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Covoiturage: Share a car with the locals and see France on a budget

Features Local travel
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Posted by John Sannaee at 01:10 on Thursday 07 February 2013

Carsharing can be a wallet-friendly, low carbon alternative for travelling in France, John Sannaee discovers.

In a country with such a fast and efficient train network, you might not think driving would be a preferred way to get around. However, carsharing (covoiturage in French) has now become a firmly established method of transport.

Carsharing: take a friendly ride with the locals, save money and go green! Photo © David Lefevre - BlaBlaCarCarsharing: take a friendly ride with the locals, save money and go green! Photo © David Lefevre - BlaBlaCarCovoiturage.fr has been going for several years and is becoming increasingly popular as an economically way to travel, taking you almost anywhere you want to go (if you’re prepared to be a little flexible on your timetable). The idea is simple: drivers with empty cars log their start and destination points on the website, along with the number of passengers they hope to carry, and a price. Travellers looking to avoid the sometimes prohibitive price of a last-minute train input their start point and destination on the website and are provided with a list of potentially compatible drivers, along with routes and timetables.

When asked why they choose covoiturage, the most popular answer is the price – whilst the French train network may seem reasonably priced compared to the UK, the French are quick to bemoan soaring tariffs; carsharing presents an increasingly attractive alternative for those willing to be a bit more adventurous.

Whilst jumping in a stranger’s car may not seem the most prudent idea in the world, when I asked carsharers if they were worried about the potential risks, the answer was a resounding no. “Of course you should tell your friends that you’re doing covoiturage and give them the name of the driver and your arrival time and address,” admitted one enthusiast, but no-one seemed to think that the activity contained any real element of threat.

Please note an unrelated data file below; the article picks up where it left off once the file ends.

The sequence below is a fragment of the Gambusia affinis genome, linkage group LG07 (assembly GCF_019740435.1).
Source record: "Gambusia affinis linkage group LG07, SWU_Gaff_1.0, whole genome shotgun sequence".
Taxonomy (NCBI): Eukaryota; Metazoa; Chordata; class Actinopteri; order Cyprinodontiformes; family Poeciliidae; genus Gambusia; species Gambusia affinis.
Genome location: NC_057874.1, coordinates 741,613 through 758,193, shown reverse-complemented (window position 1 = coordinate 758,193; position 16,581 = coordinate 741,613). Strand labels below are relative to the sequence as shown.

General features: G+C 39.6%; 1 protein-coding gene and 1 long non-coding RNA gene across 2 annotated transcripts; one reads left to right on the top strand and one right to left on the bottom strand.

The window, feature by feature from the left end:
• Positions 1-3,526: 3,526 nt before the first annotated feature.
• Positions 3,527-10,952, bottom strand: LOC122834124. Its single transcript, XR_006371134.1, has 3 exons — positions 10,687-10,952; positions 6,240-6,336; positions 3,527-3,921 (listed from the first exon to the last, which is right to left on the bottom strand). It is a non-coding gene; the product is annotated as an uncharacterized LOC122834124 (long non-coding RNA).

In fact, when questioned about the downsides of covoiturage, people tended instead to highlight the possibility of uninspiring conversation, plus the fact that the car does normally take longer than the train. “But,” one carsharer pointed out, “if you get along well with the driver they are often willing to drop you off right where you want to go.” The flipside of a few hours of potentially dull or minimal conversation is the possibility of stumbling upon a new best friend, or at least a friendly and 'in-the-know' local who can give you some helpful tips on how to make the most of your destination.

Loading up the carshare before speeding off, together. Photo: © David Lefevre - BlaBlaCarLoading up the carshare before speeding off, together. Photo: © David Lefevre - BlaBlaCarAnd what about people who don’t speak French? Whilst the French website is only in French (though they also run carsharing sites for the UK, Spain, Portugal, Italy, Poland, The Netherlands, Belgium and Luxembourg), a rudimentary grasp of the language or a trustworthy dictionary can help you navigate the site with minimal difficulty. Once you are in touch with a potential driver, they will probably notice your language skills - or lack thereof – and judge for themselves whether they feel able to make a few hours conversation in English (or bear the silence). Both the French and foreign carsharers I asked felt the language barrier should really be little more than a stumbling block for those with an intrepid spirit, or at least an open mind.

It may seem obvious, but it is worth noting that you are asking someone to share their car space – and they can say no. Nothing is sure until it is fully confirmed (and paid for), and this does leave a degree of uncertainty that a train ticket eliminates. However, if you have no ticket and a tight budget at the last minute, covoiturage provides a useful, even enticing, alternative – putting the human touch back into travel, whilst cutting down on petrol and euros.

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